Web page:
“I have many Sunni friends, but Saudi is telling them to fight us. But here it won't be the same thing,” Mohammed said. “Saudi is paying people to go fight Hezbollah, but Hezbollah isn’t doing anything.”
Contrary to what Mohammed believes, and despite the Saudi flags decorating the city, residents of Tripoli claimed that the Sunni communities have not received any funding or weapons from the kingdom.
“Saudi Arabia is not paying a penny, if Saudi Arabia wanted to pay they could get a lot of fighters to fight Hezbollah,” Sheikh Nabil, one of the most prominent Sunni religious leaders in Tripoli, told IBT. “The Sunni side is a bit against Saudi Arabia because they aren't paying. Now the only people who can fight Hezbollah is Daesh [the Arabic acronym for ISIS]. The ones who want to fight went to fight Hezbollah in Syria.”
Fighting in Syria has not simply spilled over into Lebanon but re-ignited dormant sectarian strife between Lebanon’s Shiite and Sunni populations. At the behest of Iran, Hezbollah has fought alongside the Syrian regime since 2012. The Syrian civil war has also brought an uptick in militant activity in Tripoli and other areas of northern Lebanon, including Syrian and Lebanese fighters affiliated with al Qaeda’s Jabhat al-Nusra and the Islamic State group.
In the south, Hezbollah’s main area of control, the rise of Sunni militants has created a climate of fear among the Shiite communities and a deeper reliance on the Shiite group for protection. Shiites and several Christian groups view Hezbollah as the strongest and only Lebanese force capable of defending the country from terrorist organizations like ISIS and Jabhat al-Nusra.
“Everybody here is worried,” said Ali Haidar, a manager of a restaurant in Nabatiyeh, a city in Lebanon’s south. “We are afraid that the north will become like Raqqa or Mosul [ISIS headquarters in Syria and Iraq.]”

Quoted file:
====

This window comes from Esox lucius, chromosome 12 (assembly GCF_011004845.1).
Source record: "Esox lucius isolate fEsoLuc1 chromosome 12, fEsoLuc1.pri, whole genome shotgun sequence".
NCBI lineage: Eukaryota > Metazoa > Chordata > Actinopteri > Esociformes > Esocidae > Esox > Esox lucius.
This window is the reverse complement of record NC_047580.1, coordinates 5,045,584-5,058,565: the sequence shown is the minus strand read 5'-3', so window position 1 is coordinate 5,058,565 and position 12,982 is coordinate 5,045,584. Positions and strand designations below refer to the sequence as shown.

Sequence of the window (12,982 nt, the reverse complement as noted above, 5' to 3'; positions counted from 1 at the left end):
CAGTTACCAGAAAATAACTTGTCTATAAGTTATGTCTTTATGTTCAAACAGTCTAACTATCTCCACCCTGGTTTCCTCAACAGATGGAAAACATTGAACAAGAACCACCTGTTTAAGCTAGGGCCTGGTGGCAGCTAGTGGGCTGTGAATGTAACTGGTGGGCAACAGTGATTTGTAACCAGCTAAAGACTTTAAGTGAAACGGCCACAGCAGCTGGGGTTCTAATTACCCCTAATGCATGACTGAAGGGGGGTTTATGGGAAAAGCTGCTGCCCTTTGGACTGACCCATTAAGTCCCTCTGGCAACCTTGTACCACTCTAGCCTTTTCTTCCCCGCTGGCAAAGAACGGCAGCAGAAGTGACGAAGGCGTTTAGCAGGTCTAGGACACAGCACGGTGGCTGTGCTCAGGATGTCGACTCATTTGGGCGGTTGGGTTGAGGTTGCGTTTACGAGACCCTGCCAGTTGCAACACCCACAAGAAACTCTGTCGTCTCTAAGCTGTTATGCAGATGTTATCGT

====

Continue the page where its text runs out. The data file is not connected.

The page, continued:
Haidar works in Nabatiyeh but commutes from his home in Byblos in the northern region of Lebanon. To get to work, Haidar must drive through several sensitive Sunni areas, where security forces have cracked down the hardest on militant activity. A few weeks ago, he said, a bullet landed on the roof of his car.
“Every day when I come to work I am afraid. Each night I am afraid to drive through Beirut and Ain al-Hilweh" [a Palestinian refugee camp], Haidar said. “In Lebanon we’re going to stay divided. It's a matter of trust here. They can't trust us and we can't trust them.”
In the north, the same feelings of mistrust prevail. Following a major crackdown on Sunni militants, the Sunni population in the north feels unfairly singled out and persecuted by the state security forces, which the Sunnis have long suspected of working with Hezbollah, creating an atmosphere of fear and an us-versus-them mentality.
Saudi Arabia backed up this claim last week when the kingdom announced it was pulling the $4 billion it had been sending to Lebanon’s armed forces, because “[the Lebanese army was not] in harmony with the brotherly ties linking the two countries,” Saudi’s state news agency SPA reported.
“It was amazing when we heard Saudi Arabia saying this, I was saying this three years ago,” Merhabi said. “Hezbollah is controlling Lebanon. They have a militia that is stronger than our army. The leader of our army takes orders directly from [Hezbollah leader] Hassan Nasrallah.”
Sheikh Nabil said he is often criticized for being too moderate by his Tripoli counterparts. He believes the solution for the sectarian strife in Lebanon is to convince Hezbollah to disarm, but he knows that isn’t likely to happen, he told IBT. As long Hezbollah remains armed, his militant peers in Tripoli continue to gain supporters from Sunni communities.
“They don't have any other choice. They’ll have to get weapons and fight them and no one will win,” Sheikh Nabil said. "[The alternative] is to live like we are living now, waiting for nothing.”